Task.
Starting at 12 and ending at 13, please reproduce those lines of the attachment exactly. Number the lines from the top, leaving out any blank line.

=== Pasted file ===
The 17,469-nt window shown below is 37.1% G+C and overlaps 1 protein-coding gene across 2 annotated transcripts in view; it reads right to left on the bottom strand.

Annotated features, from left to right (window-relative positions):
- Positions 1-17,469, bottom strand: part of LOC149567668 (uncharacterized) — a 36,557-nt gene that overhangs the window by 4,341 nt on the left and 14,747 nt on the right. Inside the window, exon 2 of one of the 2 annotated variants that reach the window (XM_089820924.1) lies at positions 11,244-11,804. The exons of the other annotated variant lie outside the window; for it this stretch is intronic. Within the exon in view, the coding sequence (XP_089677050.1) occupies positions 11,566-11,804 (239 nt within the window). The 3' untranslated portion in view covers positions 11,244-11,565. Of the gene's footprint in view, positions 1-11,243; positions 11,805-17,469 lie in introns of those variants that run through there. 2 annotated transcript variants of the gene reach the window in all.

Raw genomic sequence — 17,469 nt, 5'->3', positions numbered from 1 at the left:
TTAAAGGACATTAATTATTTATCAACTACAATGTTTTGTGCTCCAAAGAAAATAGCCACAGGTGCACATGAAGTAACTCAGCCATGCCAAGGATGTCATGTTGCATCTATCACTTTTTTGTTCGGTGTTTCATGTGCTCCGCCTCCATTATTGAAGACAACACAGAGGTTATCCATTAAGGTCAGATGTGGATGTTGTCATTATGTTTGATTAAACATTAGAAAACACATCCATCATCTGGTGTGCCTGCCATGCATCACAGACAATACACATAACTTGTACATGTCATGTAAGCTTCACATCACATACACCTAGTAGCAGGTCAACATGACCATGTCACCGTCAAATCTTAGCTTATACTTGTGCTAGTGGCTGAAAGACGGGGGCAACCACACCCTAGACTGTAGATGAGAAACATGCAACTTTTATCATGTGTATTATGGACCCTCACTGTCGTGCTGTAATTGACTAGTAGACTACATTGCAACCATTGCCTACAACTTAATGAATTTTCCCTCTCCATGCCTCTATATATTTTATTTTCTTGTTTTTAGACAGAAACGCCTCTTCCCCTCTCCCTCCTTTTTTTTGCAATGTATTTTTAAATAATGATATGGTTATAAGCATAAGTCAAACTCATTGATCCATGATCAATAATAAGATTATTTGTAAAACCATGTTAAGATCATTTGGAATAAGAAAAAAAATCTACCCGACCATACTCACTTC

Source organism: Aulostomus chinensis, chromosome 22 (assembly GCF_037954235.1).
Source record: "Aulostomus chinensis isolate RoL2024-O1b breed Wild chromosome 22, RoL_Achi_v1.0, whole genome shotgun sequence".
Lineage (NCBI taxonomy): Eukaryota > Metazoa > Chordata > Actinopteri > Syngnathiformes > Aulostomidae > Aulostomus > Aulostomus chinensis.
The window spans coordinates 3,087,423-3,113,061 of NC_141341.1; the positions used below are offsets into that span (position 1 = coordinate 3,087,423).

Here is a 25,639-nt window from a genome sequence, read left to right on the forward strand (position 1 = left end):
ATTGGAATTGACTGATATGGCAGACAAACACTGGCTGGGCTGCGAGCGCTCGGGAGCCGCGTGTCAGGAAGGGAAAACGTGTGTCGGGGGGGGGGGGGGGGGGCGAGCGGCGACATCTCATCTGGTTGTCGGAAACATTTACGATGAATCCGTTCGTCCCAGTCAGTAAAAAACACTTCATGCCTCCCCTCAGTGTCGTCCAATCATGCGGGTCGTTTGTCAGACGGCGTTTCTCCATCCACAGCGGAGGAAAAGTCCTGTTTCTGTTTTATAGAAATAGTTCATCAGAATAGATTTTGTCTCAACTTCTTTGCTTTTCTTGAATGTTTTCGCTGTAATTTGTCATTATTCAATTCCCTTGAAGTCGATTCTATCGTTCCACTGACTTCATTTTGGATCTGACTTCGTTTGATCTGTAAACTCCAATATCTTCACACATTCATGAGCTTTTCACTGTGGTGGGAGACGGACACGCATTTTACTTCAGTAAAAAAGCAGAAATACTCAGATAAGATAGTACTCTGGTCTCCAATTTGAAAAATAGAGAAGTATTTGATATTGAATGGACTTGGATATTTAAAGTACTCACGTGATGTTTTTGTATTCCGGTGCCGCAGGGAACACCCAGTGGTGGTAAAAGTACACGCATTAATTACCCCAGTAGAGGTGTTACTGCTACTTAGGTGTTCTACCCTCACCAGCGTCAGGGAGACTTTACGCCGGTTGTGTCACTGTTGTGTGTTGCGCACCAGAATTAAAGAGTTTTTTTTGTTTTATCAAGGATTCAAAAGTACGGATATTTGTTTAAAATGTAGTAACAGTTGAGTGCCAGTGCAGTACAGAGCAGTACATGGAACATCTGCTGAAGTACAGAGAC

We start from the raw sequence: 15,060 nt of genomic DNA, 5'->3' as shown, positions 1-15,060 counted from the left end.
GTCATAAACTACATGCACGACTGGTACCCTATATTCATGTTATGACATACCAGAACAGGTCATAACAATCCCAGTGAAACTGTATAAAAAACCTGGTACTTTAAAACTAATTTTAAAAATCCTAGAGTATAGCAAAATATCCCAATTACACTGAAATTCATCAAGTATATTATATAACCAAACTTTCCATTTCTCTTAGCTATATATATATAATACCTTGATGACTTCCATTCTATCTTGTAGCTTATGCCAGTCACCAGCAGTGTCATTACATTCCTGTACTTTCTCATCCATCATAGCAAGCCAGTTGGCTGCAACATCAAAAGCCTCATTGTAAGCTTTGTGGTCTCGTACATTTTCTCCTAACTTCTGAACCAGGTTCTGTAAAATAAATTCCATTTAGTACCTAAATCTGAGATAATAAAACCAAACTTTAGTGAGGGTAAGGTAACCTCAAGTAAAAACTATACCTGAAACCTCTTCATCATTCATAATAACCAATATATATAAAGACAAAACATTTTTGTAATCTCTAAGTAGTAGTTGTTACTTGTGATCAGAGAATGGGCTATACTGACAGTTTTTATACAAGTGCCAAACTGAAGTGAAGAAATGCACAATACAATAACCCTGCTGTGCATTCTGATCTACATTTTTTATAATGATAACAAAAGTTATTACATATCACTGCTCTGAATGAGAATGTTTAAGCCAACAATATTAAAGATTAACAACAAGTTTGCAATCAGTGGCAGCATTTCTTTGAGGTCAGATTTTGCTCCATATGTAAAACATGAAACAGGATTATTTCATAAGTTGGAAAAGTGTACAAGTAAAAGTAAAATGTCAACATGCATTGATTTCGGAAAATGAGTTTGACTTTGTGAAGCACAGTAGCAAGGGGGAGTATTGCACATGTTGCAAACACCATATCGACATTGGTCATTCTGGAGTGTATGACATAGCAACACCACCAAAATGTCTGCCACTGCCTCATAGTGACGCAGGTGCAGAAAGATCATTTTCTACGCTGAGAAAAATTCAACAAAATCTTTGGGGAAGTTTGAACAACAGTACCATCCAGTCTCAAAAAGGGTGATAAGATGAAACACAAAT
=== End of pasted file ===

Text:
We start from the raw sequence: 15,060 nt of genomic DNA, 5'->3' as shown, positions 1-15,060 counted from the left end.
GTCATAAACTACATGCACGACTGGTACCCTATATTCATGTTATGACATACCAGAACAGGTCATAACAATCCCAGTGAAACTGTATAAAAAACCTGGTACTTTAAAACTAATTTTAAAAATCCTAGAGTATAGCAAAATATCCCAATTACACTGAAATTCATCAAGTATATTATATAACCAAACTTTCCATTTCTCTTAGCTATATATATATAATACCTTGATGACTTCCATTCTATCTTGTAGCTTATGCCAGTCACCAGCAGTGTCATTACATTCCTGTACTTTCTCATCCATCATAGCAAGCCAGTTGGCTGCAACATCAAAAGCCTCATTGTAAGCTTTGTGGTCTCGTACATTTTCTCCTAACTTCTGAACCAGGTTCTGTAAAATAAATTCCATTTAGTACCTAAATCTGAGATAATAAAACCAAACTTTAGTGAGGGTAAGGTAACCTCAAGTAAAAACTATACCTGAAACCTCTTCATCATTCATAATAACCAATATATATAAAGACAAAACATTTTTGTAATCTCTAAGTAGTAGTTGTTACTTGTGATCAGAGAATGGGCTATACTGACAGTTTTTATACAAGTGCCAAACTGAAGTGAAGAAATGCACAATACAATAACCCTGCTGTGCATTCTGATCTACATTTTTTATAATGATAACAAAAGTTATTACATATCACTGCTCTGAATGAGAATGTTTAAGCCAACAATATTAAAGATTAACAACAAGTTTGCAATCAGTGGCAGCATTTCTTTGAGGTCAGATTTTGCTCCATATGTAAAACATGAAACAGGATTATTTCATAAGTTGGAAAAGTGTACAAGTAAAAGTAAAATGTCAACATGCATTGATTTCGGAAAATGAGTTTGACTTTGTGAAGCACAGTAGCAAGGGGGAGTATTGCACATGTTGCAAACACCATATCGACATTGGTCATTCTGGAGTGTATGACATAGCAACACCACCAAAATGTCTGCCACTGCCTCATAGTGACGCAGGTGCAGAAAGATCATTTTCTACGCTGAGAAAAATTCAACAAAATCTTTGGGGAAGTTTGAACAACAGTACCATCCAGTCTCAAAAAGGGTGATAAGATGAAACACAAAT